By Talatu Maiwada
AIDS Healthcare Foundation (AHF) an NGO, has collaboration with the Cross River State Government, to provide a very friendly environment to educate the girl child in Nigeria.
The partnership which was signed at an event in Cross River on Thursday, was part of activities by the duo to mark the 2018 International Day of the Girl Child.
Speaking at the event organized for 150 girl children, Dr. Echey Ijezie, Country Program Director, said that the aim of the Foundation was to seek ways to creat an enabling platform for the development and well-being of the girl-child.
He said that the event would also create an avenue for young girls to share challenges bordering on their well-being and development.
He explained that AHF was interested in solutions that the students would proffer to creating an enabling environment that would support their development in schools.
“Our objective is to be able to rally the voices of every stakeholder, for our girls to have right to education in safety and dignity.
“We believe that through dialogue with girls and other stakeholders on girls’ rights, we can learn what works best to protect them while creating a supportive environment for their flourishing,’’ he said.
Speaking on safety in schools, access to safe and effective learning spaces and ending school-related gender based violence, Ijezie expressed AHF’s commitment to empowering women and young girls across the country and ensuring their well-being, dignity, development and productivity was well protected.
Speaking for the Cross River State government, Dr. Iyang Asibong, Commissioner for Health, lamented the high rate of teenage pregnancy at 17 percent in the state.
Asibong said the state government was committed to ending the trend of teenage pregnancy, while appreciating AHF for its initiatives and impact on women and girls in the state.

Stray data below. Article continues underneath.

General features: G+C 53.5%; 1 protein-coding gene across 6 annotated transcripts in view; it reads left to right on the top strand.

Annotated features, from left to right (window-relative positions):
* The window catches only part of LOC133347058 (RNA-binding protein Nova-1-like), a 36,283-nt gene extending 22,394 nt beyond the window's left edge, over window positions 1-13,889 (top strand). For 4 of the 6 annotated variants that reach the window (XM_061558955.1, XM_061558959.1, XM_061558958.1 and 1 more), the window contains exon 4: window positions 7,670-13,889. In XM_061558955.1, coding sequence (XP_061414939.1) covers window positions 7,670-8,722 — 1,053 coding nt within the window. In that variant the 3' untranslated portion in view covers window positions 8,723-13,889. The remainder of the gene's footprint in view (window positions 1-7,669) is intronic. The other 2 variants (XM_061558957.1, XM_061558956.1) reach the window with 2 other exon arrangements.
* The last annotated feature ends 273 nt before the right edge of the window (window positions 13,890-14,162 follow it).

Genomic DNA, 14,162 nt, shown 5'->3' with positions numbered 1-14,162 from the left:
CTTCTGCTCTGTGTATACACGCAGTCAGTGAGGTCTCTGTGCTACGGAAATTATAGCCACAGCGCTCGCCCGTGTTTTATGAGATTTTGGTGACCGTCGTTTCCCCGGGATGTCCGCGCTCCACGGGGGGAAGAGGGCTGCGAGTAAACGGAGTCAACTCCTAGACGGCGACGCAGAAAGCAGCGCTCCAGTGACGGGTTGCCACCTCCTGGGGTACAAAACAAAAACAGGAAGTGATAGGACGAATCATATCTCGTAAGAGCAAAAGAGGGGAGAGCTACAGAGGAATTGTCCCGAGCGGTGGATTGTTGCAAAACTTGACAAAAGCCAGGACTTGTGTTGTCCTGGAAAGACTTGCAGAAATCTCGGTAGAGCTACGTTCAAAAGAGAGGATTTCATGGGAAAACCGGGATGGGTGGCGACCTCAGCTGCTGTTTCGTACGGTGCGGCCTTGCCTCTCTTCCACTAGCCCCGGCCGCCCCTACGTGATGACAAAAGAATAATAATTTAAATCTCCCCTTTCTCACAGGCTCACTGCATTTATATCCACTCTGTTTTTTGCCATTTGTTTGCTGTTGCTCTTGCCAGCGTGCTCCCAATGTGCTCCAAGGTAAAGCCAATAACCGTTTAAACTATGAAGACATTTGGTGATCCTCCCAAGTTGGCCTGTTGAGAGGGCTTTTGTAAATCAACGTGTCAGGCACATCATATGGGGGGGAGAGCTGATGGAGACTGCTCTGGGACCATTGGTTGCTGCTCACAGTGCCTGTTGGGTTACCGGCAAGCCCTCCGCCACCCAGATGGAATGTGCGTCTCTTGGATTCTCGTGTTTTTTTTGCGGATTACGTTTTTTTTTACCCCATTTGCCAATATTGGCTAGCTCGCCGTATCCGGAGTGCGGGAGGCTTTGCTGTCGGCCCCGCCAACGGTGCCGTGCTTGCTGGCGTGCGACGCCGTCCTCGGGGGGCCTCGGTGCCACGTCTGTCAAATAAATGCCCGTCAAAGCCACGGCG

“The state government has built youth friendly centres in General Hospitals across the state to address challenges of young girls, and we are committed to doing more,” he said.
In the same vein, Dr. Kenneth Ehouzou, Head of United Nations Population Fund (UNFPA), Cross River, said young girls contribute to Nigeria’s maternal mortality burden due to teenage pregnancy.
“Many young girls get pregnant at a young age, they face complications that are preventable and several times such situations have taken their lives.
“Presently we have about 12, 000 cases of fistula in Nigeria, most of these cases affects young girls thus, we need to do more in protecting and educating our girls as a society,’’ he said.
Miss Ama Archibong, a girl child advocate, further urged parents to listen more to their daughters and share in their concerns.
Archibong among several young girls held placards while calling on government to address issues that would impact their lives positively in all school environments.
Some of the placards read: “A safe learning environment that provides a sense of belonging and self-belief, an environment where a person is free to dream, dream to break the cycle of poverty and discrimination.
Others read: “we want an inclusive learning environment for students with disability, end violence in and around schools, and absence of gender based violence in schools among others.
The highlight of the event include, presentation of prizes to finalists of an essay competition instituted by AHF.